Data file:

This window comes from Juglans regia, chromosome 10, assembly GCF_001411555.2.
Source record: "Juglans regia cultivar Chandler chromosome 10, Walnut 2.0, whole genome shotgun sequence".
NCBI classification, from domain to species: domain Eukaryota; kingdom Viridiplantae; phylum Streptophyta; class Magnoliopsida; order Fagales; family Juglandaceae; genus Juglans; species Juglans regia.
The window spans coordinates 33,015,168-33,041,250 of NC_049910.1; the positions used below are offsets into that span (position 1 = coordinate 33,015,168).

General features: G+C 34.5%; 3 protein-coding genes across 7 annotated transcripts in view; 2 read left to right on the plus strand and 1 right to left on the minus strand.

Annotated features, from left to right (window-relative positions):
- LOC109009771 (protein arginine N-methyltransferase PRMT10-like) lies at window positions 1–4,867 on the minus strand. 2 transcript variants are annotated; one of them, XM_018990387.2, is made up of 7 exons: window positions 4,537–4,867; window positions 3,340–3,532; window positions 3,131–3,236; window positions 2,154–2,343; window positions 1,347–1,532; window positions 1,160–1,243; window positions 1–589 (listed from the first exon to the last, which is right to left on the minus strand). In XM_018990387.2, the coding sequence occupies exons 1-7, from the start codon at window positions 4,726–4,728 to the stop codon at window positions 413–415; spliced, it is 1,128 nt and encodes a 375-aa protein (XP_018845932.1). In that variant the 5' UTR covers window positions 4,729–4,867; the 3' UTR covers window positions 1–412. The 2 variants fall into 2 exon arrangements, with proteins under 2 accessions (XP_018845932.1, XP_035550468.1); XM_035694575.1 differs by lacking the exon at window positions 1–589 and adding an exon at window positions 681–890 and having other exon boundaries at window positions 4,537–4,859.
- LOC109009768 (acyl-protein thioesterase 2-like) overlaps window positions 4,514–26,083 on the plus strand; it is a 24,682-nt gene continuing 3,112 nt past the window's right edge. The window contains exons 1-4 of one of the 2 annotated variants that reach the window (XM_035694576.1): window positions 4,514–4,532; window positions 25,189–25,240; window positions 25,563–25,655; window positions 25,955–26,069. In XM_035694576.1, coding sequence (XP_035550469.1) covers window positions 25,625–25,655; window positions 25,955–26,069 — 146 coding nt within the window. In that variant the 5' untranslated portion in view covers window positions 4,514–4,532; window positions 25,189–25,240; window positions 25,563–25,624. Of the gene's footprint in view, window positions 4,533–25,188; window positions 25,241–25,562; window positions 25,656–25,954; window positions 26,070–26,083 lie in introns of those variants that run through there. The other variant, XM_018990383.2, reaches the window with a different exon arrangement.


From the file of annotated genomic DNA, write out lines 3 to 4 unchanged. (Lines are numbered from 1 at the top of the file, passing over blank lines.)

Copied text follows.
NCBI classification, from domain to species: domain Eukaryota; kingdom Viridiplantae; phylum Streptophyta; class Magnoliopsida; order Fagales; family Juglandaceae; genus Juglans; species Juglans regia.
The window spans coordinates 33,015,168-33,041,250 of NC_049910.1; the positions used below are offsets into that span (position 1 = coordinate 33,015,168).